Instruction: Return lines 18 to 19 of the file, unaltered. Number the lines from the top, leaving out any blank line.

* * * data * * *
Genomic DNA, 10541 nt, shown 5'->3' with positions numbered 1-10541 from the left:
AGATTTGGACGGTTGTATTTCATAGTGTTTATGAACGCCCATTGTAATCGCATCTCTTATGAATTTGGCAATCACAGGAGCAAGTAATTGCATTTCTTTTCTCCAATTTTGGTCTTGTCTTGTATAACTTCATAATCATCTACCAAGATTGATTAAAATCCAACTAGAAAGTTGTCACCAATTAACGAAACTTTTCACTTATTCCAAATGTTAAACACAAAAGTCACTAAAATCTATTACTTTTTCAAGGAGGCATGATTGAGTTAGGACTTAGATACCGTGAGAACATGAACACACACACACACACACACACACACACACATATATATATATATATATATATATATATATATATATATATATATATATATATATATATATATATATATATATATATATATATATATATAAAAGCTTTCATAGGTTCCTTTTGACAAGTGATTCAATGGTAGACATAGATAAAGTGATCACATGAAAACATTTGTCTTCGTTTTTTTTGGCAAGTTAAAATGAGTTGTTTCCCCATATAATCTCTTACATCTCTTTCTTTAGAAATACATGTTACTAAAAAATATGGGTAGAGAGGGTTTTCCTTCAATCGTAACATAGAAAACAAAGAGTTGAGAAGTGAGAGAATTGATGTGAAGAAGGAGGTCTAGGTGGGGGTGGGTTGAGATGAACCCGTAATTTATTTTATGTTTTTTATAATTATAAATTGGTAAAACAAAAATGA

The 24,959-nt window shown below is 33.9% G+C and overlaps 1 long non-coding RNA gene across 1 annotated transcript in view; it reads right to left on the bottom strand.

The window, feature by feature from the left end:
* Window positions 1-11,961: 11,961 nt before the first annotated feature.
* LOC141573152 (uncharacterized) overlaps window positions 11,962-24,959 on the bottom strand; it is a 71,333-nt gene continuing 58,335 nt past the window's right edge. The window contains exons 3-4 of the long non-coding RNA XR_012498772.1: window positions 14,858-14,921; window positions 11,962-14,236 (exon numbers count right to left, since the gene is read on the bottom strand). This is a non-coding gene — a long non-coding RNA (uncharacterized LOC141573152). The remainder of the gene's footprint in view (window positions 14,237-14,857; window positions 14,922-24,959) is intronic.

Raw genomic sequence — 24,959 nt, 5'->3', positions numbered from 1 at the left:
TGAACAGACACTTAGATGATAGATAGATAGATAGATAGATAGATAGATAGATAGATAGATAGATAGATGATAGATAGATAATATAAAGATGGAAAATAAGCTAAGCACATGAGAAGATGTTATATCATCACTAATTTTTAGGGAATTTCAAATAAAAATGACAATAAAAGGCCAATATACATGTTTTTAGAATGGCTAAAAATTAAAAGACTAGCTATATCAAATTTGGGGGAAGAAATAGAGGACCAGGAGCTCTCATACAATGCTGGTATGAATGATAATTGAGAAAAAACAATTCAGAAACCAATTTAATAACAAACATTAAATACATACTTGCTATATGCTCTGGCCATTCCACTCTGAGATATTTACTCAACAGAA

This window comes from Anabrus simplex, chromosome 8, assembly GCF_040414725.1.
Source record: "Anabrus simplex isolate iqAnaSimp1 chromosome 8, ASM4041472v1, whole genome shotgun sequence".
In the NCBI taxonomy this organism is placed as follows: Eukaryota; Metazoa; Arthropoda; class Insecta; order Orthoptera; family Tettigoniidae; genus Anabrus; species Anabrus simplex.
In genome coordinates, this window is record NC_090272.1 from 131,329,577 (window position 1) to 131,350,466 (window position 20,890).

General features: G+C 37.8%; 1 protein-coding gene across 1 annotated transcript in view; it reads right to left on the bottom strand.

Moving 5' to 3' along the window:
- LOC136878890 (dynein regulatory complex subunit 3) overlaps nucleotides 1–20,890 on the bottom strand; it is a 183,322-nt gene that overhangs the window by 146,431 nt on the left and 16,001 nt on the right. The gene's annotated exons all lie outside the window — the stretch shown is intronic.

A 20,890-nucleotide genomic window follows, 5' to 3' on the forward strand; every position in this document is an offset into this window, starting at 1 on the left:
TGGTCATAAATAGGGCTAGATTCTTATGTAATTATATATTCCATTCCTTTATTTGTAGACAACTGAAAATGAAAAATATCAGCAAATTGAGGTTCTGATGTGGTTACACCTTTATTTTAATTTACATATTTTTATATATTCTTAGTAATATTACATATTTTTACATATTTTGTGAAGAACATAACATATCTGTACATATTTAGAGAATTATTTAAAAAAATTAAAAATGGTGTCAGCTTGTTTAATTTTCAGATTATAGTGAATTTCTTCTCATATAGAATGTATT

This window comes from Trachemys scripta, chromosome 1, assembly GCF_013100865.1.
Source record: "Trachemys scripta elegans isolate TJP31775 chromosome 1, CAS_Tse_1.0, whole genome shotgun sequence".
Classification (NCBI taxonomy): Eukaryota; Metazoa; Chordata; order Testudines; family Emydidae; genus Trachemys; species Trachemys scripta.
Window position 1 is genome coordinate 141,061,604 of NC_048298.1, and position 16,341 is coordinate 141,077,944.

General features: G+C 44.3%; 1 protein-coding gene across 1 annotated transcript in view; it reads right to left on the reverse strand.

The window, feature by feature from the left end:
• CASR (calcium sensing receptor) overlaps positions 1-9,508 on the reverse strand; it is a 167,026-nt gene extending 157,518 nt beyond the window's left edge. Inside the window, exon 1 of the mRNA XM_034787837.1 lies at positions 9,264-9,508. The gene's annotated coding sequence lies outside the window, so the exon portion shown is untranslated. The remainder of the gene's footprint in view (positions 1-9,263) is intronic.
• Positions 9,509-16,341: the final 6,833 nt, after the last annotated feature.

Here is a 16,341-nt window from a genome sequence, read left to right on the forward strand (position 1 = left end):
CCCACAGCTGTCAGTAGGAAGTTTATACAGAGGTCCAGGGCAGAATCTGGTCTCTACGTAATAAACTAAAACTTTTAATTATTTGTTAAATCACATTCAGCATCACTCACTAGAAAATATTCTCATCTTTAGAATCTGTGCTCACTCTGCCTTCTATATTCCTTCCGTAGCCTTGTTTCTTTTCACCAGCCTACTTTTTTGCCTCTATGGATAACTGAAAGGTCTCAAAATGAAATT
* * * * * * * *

This window comes from Trachemys scripta, chromosome 1, assembly GCF_013100865.1.
Source record: "Trachemys scripta elegans isolate TJP31775 chromosome 1, CAS_Tse_1.0, whole genome shotgun sequence".